languages, and is a common male name in Middle
Eastern and North African cultures. The most famous
for us is undoubtedly Barak Obama, the former
president of the USA.
The purpose of the Sala de la Barca is unclear: consensus is that it was an ante-chamber or reception room leading into Hall of the Ambassadors, but it has also been suggested that it was a dining room, or even the king’s summer bedroom.
The Hall of the Ambassadors is the largest and most imposing room in the Alhambra. Here in this richly decorated throne room the king awaited visiting dignitaries; here it was that the keys of the Alhambra were handed over to the Christians on January 1, 1492, and here it was that Charles V is reported to have exclaimed “Ill-fated the man who lost all this”! And with reason, most will say.
the construction of a Church within
the Mosque of Córdoba.
Standing two storeys tall, the walls of the Hall of Ambassadors are totally covered with intricate, multicoloured patterns beginning with the azulejos (tiles) at ground level, and followed upward by several levels of mesmerising stucco tapestries –reminiscent of oriental carpets– interspersed with Qur’anic and poetic inscriptions. The thick walls are broken up at ground level by deeply recessed and decorated alcoves/windows with commanding views of the ancient whitewashed Albaicín quarter across the ravine. Near the ceiling, rounded, delicately latticed windows filter the sunlight as it travels along on the walls. The ceiling itself is a tour de force: an artesonado cupola made up of over 8,000 pieces of wood representing the seven heavens of Paradise. It looks like a galaxy of shooting stars, or a never ending display of fireworks, exploding simultaneously against the night sky. Half stars along the edges suggest both infinity and man’s finite reach, i.e. the impossibility of ever containing the heavens within human dimensions.
The whole ceiling is awesome and beautiful, and probably had a functional role too of transferring some of that awe to the person who sat beneath it: the king beneath the dome of heaven, so to speak. All that is missing now are the original bright colours in which the ceiling was once painted. It is not hard to imagine awestruck visiting dignitaries facing the king, seated on his throne beneath such an illuminated canopy and surrounded by brilliant, stuccoed tapestries!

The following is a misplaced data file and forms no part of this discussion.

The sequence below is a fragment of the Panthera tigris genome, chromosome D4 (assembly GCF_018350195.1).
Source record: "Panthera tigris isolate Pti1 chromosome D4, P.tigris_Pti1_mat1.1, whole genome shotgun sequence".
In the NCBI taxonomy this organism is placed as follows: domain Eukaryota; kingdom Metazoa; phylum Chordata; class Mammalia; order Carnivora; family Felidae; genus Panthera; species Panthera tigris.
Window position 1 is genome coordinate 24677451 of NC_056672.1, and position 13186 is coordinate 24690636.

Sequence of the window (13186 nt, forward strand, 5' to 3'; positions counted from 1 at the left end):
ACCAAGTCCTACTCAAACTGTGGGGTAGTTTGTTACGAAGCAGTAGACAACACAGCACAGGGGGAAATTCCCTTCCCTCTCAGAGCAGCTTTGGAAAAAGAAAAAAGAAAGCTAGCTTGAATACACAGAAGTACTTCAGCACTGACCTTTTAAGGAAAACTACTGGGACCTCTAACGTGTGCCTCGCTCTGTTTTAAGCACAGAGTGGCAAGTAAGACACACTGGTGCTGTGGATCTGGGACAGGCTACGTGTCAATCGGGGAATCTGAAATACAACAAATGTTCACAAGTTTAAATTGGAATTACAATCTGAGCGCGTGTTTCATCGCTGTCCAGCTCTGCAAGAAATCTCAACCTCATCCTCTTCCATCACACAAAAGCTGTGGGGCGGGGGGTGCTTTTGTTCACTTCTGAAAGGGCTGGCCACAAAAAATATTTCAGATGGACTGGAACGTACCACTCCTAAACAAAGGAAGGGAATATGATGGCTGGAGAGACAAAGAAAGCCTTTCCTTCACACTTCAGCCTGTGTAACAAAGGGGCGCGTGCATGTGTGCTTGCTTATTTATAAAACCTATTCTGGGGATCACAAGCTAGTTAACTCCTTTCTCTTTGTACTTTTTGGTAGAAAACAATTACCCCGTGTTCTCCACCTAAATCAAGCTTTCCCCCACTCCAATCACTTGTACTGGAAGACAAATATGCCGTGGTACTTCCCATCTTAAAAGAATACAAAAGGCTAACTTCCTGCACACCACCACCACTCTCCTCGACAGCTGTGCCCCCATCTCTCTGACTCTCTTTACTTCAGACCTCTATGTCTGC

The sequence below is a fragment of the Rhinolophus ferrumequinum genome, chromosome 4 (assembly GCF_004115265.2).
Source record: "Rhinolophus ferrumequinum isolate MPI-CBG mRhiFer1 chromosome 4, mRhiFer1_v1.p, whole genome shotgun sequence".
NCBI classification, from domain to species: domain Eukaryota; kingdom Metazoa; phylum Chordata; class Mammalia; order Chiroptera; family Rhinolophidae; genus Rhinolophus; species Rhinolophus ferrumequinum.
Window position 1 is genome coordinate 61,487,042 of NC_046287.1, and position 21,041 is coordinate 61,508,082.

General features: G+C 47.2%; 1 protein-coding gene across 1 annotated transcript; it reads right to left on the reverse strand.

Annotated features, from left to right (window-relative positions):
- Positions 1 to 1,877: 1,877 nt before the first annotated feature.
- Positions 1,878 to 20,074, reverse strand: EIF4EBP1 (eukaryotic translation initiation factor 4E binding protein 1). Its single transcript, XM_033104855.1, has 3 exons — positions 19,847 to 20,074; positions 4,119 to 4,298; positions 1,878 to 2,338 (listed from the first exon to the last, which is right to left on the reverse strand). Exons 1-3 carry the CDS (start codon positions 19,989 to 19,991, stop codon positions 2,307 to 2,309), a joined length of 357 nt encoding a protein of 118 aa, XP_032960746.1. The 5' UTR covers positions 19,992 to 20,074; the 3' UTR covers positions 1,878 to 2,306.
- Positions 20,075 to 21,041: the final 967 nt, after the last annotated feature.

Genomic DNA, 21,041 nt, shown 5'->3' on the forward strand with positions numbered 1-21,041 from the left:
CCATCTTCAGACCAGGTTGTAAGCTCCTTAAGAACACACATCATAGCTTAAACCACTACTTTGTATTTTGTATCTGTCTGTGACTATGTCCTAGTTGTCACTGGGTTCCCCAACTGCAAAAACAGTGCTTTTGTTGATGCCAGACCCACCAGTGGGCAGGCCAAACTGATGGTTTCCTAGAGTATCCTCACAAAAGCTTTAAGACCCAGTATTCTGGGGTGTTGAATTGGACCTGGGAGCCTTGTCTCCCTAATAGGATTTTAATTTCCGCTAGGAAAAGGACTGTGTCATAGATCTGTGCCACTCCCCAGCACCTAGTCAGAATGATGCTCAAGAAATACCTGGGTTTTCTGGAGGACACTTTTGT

Exiting from the Hall of the Ambassadors on your way to the Patio de los Leones (Court of the Lions), you will notice, framed against the delicate arches leading out of the Sala de la Barca, the upper part of Charles V’s granite Renaissance Palace rising over the far end of the Court of the Myrtles. It intrudes, not as aggressively as the Gothic church in the centre of the Great Mosque of Córdoba but certainly as a reminder of the divide between two cultures.
After the Hall of the Ambassadors, you are directed towards the Court of the Lions (Patio de los Leones). It’s a big step from omnipotence to intimacy; both courtyards are breathtaking albeit in different ways.
Barracund, Marianne and Bednorz, Achim Moorish Architecture in Andalusia Cologne 1992
Danby, Miles The Fires of Excellence: Spanish and Portuguese Oriental Architecture Reading 1997
Irwin, Robert The Alhambra Cambridge, Mass 2004
Jacobs, Michael Alhambra London 2000 (paperback 2005)
Kuhnel, Ernst Islamic Art and Architecture Ithaca 1966
The books by Irwin and Jacobs are particularly recommended for anyone visiting the Alhambra.
Casselman Collection: http://digital.library.wisc.edu/1711.dl/Arts.CasselmanImage
Sullivan M A http://www.bluffton.edu/~sullivanm/spain/granada/alhambra/alhambraindex.html
For a good map of the Alhambra, go to: http://www.planetware.com/map/alhambra-and-generalife-map-e-agg.htm